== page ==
I tend to like tradition. It's something that remains constant, something you can grasp on to. Change is necessary, though often not welcomed; not so for tradition, which is welcomed and comfortable. Change is the wooden stool you must adjust to, tradition is the old rocker.
An example that comes to mind is Facebook. Because it is such a young site, Facebook is constantly changing and evolving. During my time on Facebook, there have been two major times where it has completely rearranged the site and the way it functions. For about a week after the change, all that I heard from kids my age is how much they hate the new facebook. Groups arose on the site itself, requesting that Facebook revert to its old setup. While all this went on, I chuckle to myself. There was really nothing wrong with the new Facebook, it was more efficient than the old one, but people weren't comfortable with the operating style. Everyone had snuggled up and gotten cozy with the old version, but were thrust out of bed with the new one.
I didn't necessarily approve of the new Facebook at first, but I accepted it. Everything must change and evolve if we want to move forward, and I support that. Traditions don't keep us grounded, but rather let us relax before we've got to move on with our lives.
Recently, I've become aware of two traditions that I'm quite jealous of. Frankly, I wish that these traditions were my own. The first, involves family and suckling pig. My friend Maggie lived in a bunch of places before moving here in middle school. You can usually tell who the kids are that moved to a new district after elementary school. These are the kids with few friends who often separate themselves, or are separated from, and are seen as outcasts. Not Maggie. No dearth of friends there, and if you told me you didn't like her, I simply wouldn't understand.
She moved here from North Carolina, and I guess she made some good friends there, because each year, her whole family travels down to a friend's house in North Carolina for a cookout. We're not talkin burgers and dogs however. It's North Carolina and the men spend all day cooking a huge hog for supper. Good food good friends, what's better? This year she sent me a picture of a sandwich from the event. I think she was trying to make me jealous.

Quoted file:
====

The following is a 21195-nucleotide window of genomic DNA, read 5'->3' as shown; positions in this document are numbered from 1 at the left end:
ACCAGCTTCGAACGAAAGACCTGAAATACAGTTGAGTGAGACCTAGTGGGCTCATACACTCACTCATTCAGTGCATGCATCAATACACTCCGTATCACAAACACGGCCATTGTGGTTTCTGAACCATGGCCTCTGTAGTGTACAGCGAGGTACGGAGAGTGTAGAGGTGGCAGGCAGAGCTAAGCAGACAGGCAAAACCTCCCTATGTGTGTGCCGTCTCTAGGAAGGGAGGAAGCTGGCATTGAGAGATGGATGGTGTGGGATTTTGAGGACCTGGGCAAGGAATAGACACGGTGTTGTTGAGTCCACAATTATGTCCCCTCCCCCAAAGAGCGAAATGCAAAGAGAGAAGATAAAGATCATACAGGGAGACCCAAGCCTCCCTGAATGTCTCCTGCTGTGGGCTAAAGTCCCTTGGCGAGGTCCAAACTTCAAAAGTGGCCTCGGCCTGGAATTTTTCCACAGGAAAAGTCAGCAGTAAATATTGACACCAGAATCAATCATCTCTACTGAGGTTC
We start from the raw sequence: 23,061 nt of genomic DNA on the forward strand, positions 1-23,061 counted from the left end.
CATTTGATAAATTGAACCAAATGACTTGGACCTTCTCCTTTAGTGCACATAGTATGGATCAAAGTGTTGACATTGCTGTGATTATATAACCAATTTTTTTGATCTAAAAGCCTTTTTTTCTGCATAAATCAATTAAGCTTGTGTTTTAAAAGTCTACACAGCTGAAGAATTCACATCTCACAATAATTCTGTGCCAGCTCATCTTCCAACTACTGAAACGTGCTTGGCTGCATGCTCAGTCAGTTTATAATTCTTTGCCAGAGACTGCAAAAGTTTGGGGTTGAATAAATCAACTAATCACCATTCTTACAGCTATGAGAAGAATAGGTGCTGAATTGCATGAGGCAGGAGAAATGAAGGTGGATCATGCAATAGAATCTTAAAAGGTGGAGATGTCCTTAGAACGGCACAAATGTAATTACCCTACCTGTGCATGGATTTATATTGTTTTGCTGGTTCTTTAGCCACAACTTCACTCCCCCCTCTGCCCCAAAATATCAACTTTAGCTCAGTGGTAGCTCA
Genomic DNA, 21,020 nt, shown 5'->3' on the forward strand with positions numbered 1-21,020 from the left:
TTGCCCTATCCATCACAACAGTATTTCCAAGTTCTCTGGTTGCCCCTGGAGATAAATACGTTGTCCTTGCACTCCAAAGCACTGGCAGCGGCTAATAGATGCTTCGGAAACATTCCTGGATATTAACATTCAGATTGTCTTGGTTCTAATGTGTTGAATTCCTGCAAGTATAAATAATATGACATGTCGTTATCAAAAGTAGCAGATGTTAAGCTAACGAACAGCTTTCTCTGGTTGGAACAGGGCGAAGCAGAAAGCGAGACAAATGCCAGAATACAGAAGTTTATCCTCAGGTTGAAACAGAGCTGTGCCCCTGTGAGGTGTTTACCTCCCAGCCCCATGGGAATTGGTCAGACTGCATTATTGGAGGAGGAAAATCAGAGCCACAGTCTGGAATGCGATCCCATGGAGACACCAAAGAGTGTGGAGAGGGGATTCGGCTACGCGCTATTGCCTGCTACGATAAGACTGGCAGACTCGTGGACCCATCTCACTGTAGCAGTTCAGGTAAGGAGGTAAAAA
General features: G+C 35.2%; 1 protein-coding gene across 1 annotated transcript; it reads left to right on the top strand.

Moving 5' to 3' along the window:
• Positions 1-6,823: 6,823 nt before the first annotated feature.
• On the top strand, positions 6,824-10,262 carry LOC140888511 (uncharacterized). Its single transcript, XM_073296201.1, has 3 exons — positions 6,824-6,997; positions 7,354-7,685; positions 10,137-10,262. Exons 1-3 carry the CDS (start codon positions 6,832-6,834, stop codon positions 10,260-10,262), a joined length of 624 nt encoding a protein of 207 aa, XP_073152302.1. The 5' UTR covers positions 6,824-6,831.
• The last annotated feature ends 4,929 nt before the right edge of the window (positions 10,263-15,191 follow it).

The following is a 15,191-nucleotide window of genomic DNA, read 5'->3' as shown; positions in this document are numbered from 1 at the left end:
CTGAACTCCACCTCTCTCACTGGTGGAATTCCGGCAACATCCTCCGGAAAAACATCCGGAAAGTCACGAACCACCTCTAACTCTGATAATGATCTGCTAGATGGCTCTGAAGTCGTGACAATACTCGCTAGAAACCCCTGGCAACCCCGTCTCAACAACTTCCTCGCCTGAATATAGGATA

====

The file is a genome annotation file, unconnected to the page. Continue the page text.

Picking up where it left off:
The second tradition involves a couple. Marta and Ben have only been going out for a few months, though they started this towards the beginning of the year. I met Ben when I started cross country in the beginning of the year. He was a too-cool-for-school, non-conformist type kid; the kind that "don't take shit from nobody" (most notably the school librarian). He wasn't like many kids though, ya know, like the ones that completely change their personality in front of the opposite sex, grownups, etc. I thought this unrelenting attitude would hinder him in maintaining a relationship, but then came Marta, and my theory was completely disproved. I never thought I would use the word compliment in this blog when referring to personalities as opposed to food, but Ben and Marta's personalities undoubtedly compliment each other.
Both of Marta's parents are from Poland, and from their strong cultural background comes great food. Every Sunday, Marta and Ben go to Marta's house and make crepes, using Marta's grandmother's recipe. They invite someone new each time to the "Marta and Ben experience," and I've been lucky enough to get the invite a few times. The first, I wanted to use my favorite recipe (Thomas Keller's version) for their crepes, but I had no idea that they had been using Marta's Grandmother's version, and I soon realized that Thomas Keller's got nothing on a Polish grandmother.
Marta and Ben have the crepe-making system down to an art. The way their personalities compliment each other is similar to the way they work in the kitchen. Each knows what they are doing and means business. All one wants to do is stand back and watch the performance, the interaction, the crepe acrobatics.
And of course, the end result is delicious. I find that Keller's crepes are heavier and richer, whereas these are light, and lend themselves completely to condiments (which is what crepes should do). Taste is not important however, it is the tradition that I admire, no, envy. I want a girlfriend, and every Sunday will be our omelet day, or pasta day, or even braised short-rib day.
This past week, my track coach attempted a motivating speech for the team. Her enthusiasm was there but the delivery wasn't. The speech was just a bunch of scattered thoughts that didn't really come together. She just jumped from point to point without culmination. I do that a lot with this blog, and I'm usually aware of it, but I don't mind. This isn't school and my writing doesn't need to be completely structured or focused. But with this post, I hope to tie everything together, because tradition is so universal. It's so applicable to every aspect of life. Ruhlman has received criticism for basing Ratio on French technique, but without French culinary tradition, cooking would be nowhere. Not dissimilar to how without strict military tradition, we may not be as safe as we are today. But now I appear to be contradicting myself, traditions aren't necessarily there just to "let us relax before we move on with our day." They allow us to move forward too.